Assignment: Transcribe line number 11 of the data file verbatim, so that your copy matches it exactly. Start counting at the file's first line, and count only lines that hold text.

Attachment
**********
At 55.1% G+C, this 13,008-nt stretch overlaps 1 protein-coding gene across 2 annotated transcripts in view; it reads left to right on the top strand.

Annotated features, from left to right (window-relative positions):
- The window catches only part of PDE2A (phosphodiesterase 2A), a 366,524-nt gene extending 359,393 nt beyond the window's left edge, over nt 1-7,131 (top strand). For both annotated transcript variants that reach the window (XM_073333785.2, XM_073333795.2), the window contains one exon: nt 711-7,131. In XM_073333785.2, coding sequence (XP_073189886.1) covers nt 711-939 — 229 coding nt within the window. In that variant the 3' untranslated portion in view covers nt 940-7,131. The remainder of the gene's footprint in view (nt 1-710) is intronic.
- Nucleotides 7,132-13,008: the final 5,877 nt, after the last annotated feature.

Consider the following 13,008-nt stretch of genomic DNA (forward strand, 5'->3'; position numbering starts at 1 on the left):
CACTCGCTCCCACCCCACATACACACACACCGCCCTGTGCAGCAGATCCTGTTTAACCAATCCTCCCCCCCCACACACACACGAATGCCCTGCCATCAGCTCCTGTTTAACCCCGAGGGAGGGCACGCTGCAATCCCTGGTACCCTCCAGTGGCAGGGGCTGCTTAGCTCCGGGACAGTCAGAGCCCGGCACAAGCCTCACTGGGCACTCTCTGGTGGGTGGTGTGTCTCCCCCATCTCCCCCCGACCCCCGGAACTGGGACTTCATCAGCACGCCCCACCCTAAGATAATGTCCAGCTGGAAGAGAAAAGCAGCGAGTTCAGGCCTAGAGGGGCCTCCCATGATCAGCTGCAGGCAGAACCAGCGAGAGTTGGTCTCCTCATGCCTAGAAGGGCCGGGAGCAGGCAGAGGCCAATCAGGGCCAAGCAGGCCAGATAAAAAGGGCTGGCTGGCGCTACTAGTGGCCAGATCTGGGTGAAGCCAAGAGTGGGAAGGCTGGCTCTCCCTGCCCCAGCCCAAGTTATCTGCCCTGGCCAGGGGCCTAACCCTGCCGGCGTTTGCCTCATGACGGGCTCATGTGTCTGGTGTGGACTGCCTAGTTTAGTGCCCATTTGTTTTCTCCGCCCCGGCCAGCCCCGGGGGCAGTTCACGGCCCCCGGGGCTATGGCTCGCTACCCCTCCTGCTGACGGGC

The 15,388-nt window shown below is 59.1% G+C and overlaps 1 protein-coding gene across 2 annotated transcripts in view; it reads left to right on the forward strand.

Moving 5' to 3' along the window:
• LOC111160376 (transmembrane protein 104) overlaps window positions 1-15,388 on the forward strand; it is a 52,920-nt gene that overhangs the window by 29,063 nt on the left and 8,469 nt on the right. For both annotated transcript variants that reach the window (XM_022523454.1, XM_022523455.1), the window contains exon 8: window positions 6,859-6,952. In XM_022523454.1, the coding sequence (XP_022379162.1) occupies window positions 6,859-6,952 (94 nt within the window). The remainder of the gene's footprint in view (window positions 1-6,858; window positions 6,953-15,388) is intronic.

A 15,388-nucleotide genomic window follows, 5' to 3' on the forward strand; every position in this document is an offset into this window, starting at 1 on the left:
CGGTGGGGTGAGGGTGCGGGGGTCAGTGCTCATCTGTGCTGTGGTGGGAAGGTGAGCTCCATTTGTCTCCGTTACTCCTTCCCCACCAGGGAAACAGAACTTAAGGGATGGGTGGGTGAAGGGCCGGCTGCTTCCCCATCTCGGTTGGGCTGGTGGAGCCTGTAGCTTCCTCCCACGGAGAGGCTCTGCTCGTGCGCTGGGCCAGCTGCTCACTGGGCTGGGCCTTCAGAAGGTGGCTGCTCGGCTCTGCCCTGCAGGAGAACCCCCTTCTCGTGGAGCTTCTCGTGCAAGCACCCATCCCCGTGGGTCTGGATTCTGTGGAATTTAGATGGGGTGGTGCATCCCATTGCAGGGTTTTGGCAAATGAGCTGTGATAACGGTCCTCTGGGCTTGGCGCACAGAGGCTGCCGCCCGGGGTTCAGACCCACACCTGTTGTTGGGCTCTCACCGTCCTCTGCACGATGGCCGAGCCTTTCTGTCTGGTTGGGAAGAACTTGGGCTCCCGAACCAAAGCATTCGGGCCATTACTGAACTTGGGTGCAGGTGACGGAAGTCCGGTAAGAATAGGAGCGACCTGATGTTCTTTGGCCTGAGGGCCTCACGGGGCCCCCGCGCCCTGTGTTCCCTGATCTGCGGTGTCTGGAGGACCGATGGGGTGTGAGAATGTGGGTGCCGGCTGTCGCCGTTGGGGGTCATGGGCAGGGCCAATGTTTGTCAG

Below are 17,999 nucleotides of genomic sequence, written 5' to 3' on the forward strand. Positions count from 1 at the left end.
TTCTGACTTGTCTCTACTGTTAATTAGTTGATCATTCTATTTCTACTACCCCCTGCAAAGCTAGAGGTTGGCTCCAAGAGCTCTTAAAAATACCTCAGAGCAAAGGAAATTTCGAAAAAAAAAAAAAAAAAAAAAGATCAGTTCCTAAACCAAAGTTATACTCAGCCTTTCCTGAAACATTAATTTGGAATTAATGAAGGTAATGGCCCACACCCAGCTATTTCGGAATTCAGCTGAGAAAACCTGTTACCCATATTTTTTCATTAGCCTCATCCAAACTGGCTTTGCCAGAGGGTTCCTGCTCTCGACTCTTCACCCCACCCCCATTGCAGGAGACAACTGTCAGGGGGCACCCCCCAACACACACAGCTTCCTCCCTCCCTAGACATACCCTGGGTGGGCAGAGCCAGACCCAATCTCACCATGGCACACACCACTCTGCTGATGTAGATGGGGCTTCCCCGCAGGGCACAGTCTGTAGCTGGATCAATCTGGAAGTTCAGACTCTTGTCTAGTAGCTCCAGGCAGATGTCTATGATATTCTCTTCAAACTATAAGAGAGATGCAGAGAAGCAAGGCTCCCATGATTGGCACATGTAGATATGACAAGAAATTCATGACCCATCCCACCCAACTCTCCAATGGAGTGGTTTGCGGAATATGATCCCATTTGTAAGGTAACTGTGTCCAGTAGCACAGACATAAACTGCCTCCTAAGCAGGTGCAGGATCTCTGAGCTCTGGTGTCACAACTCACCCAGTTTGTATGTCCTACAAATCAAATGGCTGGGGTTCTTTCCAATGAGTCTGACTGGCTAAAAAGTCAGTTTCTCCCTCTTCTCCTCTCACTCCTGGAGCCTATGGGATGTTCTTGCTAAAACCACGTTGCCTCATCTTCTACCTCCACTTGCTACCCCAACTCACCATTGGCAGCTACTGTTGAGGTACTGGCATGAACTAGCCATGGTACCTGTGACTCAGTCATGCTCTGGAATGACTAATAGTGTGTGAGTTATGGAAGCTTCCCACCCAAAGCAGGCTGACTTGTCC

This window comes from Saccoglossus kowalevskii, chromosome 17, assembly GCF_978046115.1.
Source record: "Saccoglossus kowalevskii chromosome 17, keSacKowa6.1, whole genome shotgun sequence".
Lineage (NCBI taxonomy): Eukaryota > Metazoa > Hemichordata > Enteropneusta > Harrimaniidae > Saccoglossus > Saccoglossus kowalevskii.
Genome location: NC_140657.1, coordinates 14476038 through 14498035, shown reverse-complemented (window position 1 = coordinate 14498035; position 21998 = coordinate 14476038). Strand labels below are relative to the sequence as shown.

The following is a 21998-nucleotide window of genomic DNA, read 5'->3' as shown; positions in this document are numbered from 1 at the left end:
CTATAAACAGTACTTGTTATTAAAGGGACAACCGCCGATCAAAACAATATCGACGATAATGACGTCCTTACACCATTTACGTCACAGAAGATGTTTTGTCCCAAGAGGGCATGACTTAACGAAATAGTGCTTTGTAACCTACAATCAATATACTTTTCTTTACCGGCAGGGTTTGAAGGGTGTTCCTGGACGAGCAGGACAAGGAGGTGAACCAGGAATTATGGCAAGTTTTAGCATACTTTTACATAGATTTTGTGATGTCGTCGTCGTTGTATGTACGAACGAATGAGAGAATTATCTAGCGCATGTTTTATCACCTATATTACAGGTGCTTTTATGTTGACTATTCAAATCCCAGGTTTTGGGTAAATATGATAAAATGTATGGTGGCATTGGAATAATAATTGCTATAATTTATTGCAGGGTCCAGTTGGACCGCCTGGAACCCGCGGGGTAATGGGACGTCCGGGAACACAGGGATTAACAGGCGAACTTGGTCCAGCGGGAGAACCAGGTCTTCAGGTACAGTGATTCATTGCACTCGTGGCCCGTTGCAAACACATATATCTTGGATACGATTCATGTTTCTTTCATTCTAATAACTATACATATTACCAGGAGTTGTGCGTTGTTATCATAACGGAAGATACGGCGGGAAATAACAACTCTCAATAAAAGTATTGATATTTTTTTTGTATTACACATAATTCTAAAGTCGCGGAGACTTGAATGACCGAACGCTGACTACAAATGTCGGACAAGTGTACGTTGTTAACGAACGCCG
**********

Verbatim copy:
CGGTGGGGTGAGGGTGCGGGGGTCAGTGCTCATCTGTGCTGTGGTGGGAAGGTGAGCTCCATTTGTCTCCGTTACTCCTTCCCCACCAGGGAAACAGAACTTAAGGGATGGGTGGGTGAAGGGCCGGCTGCTTCCCCATCTCGGTTGGGCTGGTGGAGCCTGTAGCTTCCTCCCACGGAGAGGCTCTGCTCGTGCGCTGGGCCAGCTGCTCACTGGGCTGGGCCTTCAGAAGGTGGCTGCTCGGCTCTGCCCTGCAGGAGAACCCCCTTCTCGTGGAGCTTCTCGTGCAAGCACCCATCCCCGTGGGTCTGGATTCTGTGGAATTTAGATGGGGTGGTGCATCCCATTGCAGGGTTTTGGCAAATGAGCTGTGATAACGGTCCTCTGGGCTTGGCGCACAGAGGCTGCCGCCCGGGGTTCAGACCCACACCTGTTGTTGGGCTCTCACCGTCCTCTGCACGATGGCCGAGCCTTTCTGTCTGGTTGGGAAGAACTTGGGCTCCCGAACCAAAGCATTCGGGCCATTACTGAACTTGGGTGCAGGTGACGGAAGTCCGGTAAGAATAGGAGCGACCTGATGTTCTTTGGCCTGAGGGCCTCACGGGGCCCCCGCGCCCTGTGTTCCCTGATCTGCGGTGTCTGGAGGACCGATGGGGTGTGAGAATGTGGGTGCCGGCTGTCGCCGTTGGGGGTCATGGGCAGGGCCAATGTTTGTCAG